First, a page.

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Solent Weekend

It was a fateful day in July when I encountered George on the train from Southampton to Portsmouth. The sun was shining, it was the start of the school holidays, and the trains were so crowded I was squashed into the corridor with my bike. George squeezed on after me with a huge pack. "Where are you going?" I asked. When he answered "Sailing", my ears pricked up, as only that week I had been looking at sailing classes online. When George told me that he was part of the Brighton Belle syndicate, and suggested I might be able to join the crew on a trip, I was hooked.

A month later, as I parked up in the Premier Marina car park, I wondered what the *** I was doing here! Friends were quite in awe, even if a little concerned, about my decision to spend the weekend on a boat with four men who I had never met before. Though I didn’t admit it, I was a little daunted too, but I was determined to get onto the open sea and experience the whole adventure. I'd show my friends, and the four men, what I was made of!

Making my way down through the gates I realised with some trepidation that not only was this a completely new world to me, but it was a maze of jetties. Would I even find the boat??. But as I breathed in the night air and the smell of the sea I knew that I was in the right place, and I walked - and walked – and eventually, far in the distance I could see activity.

Hopping onto the boat I found three men at work – not, as I had presumed they would be, attending to complicated technical matters, but putting the shopping away neatly into the cleverly designed storage space. I found the interior of the Belle intriguing and loved the way the drawers opened, the holders for pans on the stove, the amazing expanding dining table – all of it. There seemed to be an impressive array of food – and drink. Clearly there were some impressive shopping skills at work. Only later did I spot ‘the list’ of provisions and realise that these items – particularly the ingredients for cheese, ham and tomato sandwiches – were as much part of the Brighton Belle fixtures as the dining table and charts.

To my surprise, I was not the only one new to this. In fact, apart from Nigel the skipper we were all sailing virgins. I noticed a slightly anxious look in Nigel's eye as he told us this news, as well as the news that Sunday storms were forecast. David would arrive from Bristol tomorrow and we hoped, for all our sakes, that he would prove a worthy second-in-command. In the meantime Nigel got me, John and Gary up on the deck for an essential lesson in rope knotting and throwing, and fender control.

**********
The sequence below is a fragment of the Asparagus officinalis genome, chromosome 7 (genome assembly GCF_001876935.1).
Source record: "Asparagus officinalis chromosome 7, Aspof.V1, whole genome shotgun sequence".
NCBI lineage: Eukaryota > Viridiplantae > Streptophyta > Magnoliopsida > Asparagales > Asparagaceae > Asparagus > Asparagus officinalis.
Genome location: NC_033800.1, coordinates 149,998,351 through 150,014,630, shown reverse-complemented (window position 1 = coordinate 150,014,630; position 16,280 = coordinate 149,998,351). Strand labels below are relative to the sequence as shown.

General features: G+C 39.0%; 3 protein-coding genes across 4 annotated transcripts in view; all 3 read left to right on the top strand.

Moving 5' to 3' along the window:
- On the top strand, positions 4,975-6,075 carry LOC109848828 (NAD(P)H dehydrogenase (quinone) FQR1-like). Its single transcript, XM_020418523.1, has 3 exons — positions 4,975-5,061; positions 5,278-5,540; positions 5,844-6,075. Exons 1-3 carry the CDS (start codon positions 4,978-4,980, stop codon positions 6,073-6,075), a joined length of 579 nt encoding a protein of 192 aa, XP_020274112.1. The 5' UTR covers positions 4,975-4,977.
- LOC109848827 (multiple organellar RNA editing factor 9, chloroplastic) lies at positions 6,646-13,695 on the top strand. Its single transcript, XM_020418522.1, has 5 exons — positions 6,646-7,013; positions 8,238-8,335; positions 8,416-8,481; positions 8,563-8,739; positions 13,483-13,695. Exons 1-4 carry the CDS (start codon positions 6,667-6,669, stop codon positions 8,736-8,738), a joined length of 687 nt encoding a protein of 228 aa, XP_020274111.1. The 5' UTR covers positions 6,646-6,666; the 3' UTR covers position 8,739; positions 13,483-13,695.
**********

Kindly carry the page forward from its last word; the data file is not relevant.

First mate David arrives on Brighton Belle

David arrived bright and early, and proved to be an essential asset to the team. With the sun shining and the sky blue (but very little wind) we set off to catch the tide. Nigel gave us newbies a detailed explanation of the effect of the tides, and to our satisfaction we were able to coin a new technical term for this - the ‘whoosh factor’. I look forward to this highly useful term being introduced into the Brighton Belle lexicon. Across the Solent we all took a turn at the helm, and eagerly we set out to prove our seafaring ability. It was a gentle introduction, thoroughly relaxing apart one moment where a boat headed straight for us (with my name on its hull, according to a Nigel – such a reassuring teacher!) and which we had to tack to avoid.

 

John

 We had hoped to reach Yarmouth but instead opted to motor gently down the Medina river past Cowes, to the Folly Inn. It was one of those beautiful late summer days, so we took the water taxi to shore and walked to a tiny marina nearby. As we reached the end of the path we came across the old Ryde paddle steamer, skulking amongst the rushes and rusting away. We returned to the Inn for dinner – and I discovered that the sailing fraternity clearly knows how to party, with good food and very abundant drink, and dancing on the tables (Nigel was too tall for this but I managed quite well).

 

 

Jassy by the mast

Next morning we took our time, breakfasting on a fry up. As we made our way back up river, there was no sign of the storm and we began to relax – but on the open sea, it was suddenly a different story. The rain lashed into our faces like needles, visibility was just 300yds – and the wind was force 6-7. We sailed straight into the wind and sailed with reduced sails, tossed by the waves, keeping our wits about us and straining to spot hazards including first a buoy and then a freight carrier which loomed out of the rain at close quarters. I sent a silent prayer of thanks to Linda for her wet weather gear, without which I am quite sure I would have been thoroughly miserable. As it happened, I clipped myself to the mast and loved it!

 Jassy a bit apprehensive

We called up the harbour to standby for our arrival – now was our chance to show our mettle and carry out the drill. Fenders and ropes at the ready, we prepared to approach land. Oops – somehow John’s fender untied itself and dropped into the ocean at the harbour entrance! Onward to the moorings, I stood rope in hand and threw it confidently out. A sharp reminder from the others brought me back to earth, alerting me to the fact that I had not tied the rope to the boat. Fumbling as the rope sped through my hands, I managed to fix it, just in time. John leapt off the boat and disappeared, only to return 20mins later, soaked to the waist – and with rescued fender in hand. However, despite our few mishaps we were a solid crew.

After a final clean up, we departed through the still battering rain, and I left for home with exciting memories of a first sail.

Jassy Denison

Jassy Denison

 

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